To do so on Facebook desktop, go to Settings → Security and Login → Change Password. On Facebook for iOS and Android, go to Settings & Privacy → Settings → Security and Login → Change Password. On Facebook Lite for Android, go to Settings → Security and Login → Change Password. Changing your account password on either main Facebook or Facebook Lite changes it for both.

On Instagram, go to Settings → Privacy and Security → Password to change your password. Instagram and Facebook do not use the same password, but can be linked to log into one with the other.

And while you’re at it, the easiest way to keep track of and manage your passwords so you can easily change them after incidents like this is to set up a password manager. Go get one now.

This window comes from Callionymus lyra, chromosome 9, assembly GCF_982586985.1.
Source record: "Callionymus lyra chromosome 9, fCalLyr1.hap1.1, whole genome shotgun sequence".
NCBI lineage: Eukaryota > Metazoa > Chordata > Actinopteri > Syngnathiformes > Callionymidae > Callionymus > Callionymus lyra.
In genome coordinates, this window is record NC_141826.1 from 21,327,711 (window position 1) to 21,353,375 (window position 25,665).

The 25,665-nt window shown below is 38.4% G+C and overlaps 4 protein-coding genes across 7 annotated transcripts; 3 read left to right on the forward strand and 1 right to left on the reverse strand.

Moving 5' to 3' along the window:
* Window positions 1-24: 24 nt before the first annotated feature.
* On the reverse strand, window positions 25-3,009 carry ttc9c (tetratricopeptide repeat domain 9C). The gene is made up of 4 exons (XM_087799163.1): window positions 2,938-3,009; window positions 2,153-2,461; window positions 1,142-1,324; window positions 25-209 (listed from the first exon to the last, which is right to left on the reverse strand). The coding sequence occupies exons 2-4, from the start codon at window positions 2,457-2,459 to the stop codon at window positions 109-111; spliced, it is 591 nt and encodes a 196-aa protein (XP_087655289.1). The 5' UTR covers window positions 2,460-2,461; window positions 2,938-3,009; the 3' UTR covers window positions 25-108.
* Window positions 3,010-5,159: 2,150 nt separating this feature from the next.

Facebook says that the plaintext password issue is now fixed, and that it doesn’t think there will be long term impacts from the incident, because the passwords were never actually stolen. But given the company’s apparently endless stream of gaffes, it’s difficult to know what will come next.

“I get that they are working at mind-boggling scale,” White says. “But these are the crown jewels right there.”


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Facebook Stored Millions of Passwords in Plaintext—Change Yours Now

At this time, it’s difficult to summarize all Facebook’s privacy, abuse, and safety missteps in one neat description. Plus it simply got also harder. On Thursday, adhering to a report by Krebs on protection, Facebook acknowledged a bug in its password management systems that caused vast sums of individual passwords for Twitter, Twitter Lite, and Instagram become stored as plaintext within an interior platform. Which means countless Facebook workers may have looked for and discovered them. Krebs reports that the passwords stretched back to those created in 2012.